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Stan Kenton and his Orchestra

Pianist Stan Kenton – born in Wichita, Kansas on December 15, 1911 - was not only one of the last great bandleaders to emerge during the big band era, he was also one of the most controversial, consistently going against the musical grain of the day. Although many jazz purists dismissed his work as an aberration of the popular swing bands of the day, the wrought emotional power of his bands with their strident walls of brass made others consider him a visionary, who changed perceptions of jazz. Growing up in the Los Angeles suburb of Bell, he was taught piano in his teens by local musician Frank Hurst. By his mid-teens he was already leading his own group, the Bell-Tones. It led him to play with various local bands in Southern California, notably Everett Hoagland and, later, Gus Arnheim. Stan Kenton formed his first big band orchestra in 1940, although the group did not include any ‘name’ musicians at the time. While hopes were high for this ensemble, Stan Kenton and His Orchestra’s first few years were difficult. His contract with Decca Records didn’t include any substantial hits and his time backing Bob Hope on his radio show during the 1943-44 season was not a good experience. However, things turned around when he signed with Capitol Records and had his first hit in 1944 with the single “Eager Beaver”. The ensemble’s first album was Artistry in Rhythm, released in 1946. Recording for Capitol Records for the next 25 years, Stan Kenton and different variations of his orchestra would feature many jazz icons including musicians such as Art Pepper, Stan Getz, Shorty Rogers, Jimmy Giuffre, and Lee Konitz plus vocalists Anita O’Day and June Christy amongst many others. As the big band sound died out in the late 1940s, Stan Kenton took his orchestra into innovative directions including progressive jazz. Stan Kenton’s orchestra would grow to a 39-piece ensemble to tackle the more progressive elements of his music, but he’d also continue to work with smaller ensembles to fulfill his more commercial leanings. He continued to release albums credited to Stan Kenton and His Orchestra throughout his lifetime including Kenton in Hi-Fi (1956), Kenton Climax (1961), Artistry in Bossa Nova (1963), National Anthems of the World (1972), and many others including a plethora of compilations. Stan Kenton died on August 25, 1979.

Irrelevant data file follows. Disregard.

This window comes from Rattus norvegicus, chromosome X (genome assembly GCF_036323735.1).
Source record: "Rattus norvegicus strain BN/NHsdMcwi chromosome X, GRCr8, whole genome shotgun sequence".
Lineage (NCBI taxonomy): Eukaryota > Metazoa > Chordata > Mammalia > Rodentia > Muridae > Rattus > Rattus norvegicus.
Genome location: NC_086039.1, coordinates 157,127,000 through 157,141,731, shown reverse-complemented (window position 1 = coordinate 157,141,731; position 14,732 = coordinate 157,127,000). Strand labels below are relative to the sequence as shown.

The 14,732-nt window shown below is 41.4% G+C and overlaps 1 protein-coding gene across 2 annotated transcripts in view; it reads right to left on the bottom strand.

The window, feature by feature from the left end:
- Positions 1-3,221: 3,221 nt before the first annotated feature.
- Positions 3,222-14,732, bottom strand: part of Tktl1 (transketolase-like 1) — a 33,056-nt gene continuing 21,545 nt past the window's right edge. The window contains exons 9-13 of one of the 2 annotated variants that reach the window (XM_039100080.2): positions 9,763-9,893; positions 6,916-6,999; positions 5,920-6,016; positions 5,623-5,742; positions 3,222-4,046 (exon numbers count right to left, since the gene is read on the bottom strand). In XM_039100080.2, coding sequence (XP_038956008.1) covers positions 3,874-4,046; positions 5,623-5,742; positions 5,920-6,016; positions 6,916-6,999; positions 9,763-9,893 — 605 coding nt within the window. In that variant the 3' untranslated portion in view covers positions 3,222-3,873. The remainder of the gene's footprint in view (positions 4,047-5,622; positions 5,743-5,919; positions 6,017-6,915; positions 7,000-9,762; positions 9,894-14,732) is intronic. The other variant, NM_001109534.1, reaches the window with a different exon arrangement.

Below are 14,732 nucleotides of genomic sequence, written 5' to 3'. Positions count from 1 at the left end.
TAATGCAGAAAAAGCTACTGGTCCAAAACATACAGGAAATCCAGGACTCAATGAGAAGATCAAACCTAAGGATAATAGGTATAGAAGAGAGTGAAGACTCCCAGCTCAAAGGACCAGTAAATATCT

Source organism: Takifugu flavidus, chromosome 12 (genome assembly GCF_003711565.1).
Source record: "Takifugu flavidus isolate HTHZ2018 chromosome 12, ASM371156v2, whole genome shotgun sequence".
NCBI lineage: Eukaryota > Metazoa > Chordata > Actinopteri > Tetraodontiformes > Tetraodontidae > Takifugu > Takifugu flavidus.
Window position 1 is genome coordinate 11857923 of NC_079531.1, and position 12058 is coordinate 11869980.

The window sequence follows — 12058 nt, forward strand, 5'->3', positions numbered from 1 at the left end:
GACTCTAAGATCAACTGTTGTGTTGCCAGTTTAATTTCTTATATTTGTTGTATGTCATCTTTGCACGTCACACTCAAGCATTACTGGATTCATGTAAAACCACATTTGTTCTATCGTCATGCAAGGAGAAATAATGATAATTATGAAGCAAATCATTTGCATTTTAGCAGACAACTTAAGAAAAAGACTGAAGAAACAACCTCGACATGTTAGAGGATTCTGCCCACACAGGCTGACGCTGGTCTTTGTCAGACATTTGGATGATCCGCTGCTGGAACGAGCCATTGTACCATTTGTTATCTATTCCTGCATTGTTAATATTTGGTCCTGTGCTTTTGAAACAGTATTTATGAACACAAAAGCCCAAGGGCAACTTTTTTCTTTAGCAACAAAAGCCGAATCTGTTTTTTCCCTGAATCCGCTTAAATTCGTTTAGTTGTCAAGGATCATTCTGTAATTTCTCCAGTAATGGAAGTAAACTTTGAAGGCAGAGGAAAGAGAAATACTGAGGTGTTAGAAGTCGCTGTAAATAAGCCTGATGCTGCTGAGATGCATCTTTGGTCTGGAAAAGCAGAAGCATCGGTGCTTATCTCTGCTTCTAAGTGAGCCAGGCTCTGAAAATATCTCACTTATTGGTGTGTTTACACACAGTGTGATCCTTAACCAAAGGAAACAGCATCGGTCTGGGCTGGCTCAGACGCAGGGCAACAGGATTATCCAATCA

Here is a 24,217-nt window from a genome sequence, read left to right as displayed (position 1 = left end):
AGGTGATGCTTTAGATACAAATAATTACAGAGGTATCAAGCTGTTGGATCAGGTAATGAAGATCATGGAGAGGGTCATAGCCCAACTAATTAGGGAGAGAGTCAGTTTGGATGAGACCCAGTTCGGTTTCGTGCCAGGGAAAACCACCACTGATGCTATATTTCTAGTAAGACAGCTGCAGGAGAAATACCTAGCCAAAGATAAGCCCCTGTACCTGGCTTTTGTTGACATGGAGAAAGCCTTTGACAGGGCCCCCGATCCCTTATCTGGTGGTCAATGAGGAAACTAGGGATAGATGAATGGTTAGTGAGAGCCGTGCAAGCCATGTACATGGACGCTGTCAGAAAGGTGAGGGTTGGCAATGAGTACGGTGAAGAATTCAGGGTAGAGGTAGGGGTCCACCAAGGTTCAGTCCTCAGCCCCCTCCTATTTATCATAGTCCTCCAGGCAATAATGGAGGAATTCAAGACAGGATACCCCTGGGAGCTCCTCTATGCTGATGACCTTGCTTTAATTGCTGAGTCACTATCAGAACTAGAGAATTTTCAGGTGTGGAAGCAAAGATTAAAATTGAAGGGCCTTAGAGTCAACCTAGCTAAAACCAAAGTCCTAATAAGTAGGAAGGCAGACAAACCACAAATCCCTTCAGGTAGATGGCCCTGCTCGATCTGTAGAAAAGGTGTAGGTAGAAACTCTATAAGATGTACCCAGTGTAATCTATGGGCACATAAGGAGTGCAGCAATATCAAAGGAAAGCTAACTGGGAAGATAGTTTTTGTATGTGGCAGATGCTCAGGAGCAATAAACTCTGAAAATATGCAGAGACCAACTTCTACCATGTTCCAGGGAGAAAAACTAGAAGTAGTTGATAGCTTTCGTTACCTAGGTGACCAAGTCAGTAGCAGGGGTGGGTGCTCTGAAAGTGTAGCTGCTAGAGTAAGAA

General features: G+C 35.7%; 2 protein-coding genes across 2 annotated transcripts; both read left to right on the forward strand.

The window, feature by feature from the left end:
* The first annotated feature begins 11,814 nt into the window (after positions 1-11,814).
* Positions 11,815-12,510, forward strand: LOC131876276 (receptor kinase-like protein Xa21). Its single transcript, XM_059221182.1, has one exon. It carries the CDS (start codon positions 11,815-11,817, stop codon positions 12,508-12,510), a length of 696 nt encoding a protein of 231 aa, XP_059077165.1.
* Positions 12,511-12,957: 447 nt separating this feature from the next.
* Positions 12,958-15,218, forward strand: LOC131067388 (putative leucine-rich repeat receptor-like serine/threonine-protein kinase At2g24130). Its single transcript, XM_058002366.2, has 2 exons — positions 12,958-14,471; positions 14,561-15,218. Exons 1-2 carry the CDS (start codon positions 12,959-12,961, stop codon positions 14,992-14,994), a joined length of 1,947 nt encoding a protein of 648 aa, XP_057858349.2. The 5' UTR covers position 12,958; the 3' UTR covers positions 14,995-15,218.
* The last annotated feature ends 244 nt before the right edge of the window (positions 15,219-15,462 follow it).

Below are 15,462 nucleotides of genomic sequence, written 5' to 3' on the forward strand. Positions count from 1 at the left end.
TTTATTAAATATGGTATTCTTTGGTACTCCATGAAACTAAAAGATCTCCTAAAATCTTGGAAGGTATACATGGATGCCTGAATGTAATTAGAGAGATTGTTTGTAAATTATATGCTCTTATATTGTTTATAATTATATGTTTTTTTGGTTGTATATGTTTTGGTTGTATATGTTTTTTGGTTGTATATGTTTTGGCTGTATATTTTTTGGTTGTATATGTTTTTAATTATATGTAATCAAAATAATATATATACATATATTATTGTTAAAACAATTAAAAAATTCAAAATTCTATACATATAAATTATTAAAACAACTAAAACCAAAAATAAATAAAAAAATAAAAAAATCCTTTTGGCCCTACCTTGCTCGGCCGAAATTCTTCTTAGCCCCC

©Copyright Music Story Stephen Schnee 2023

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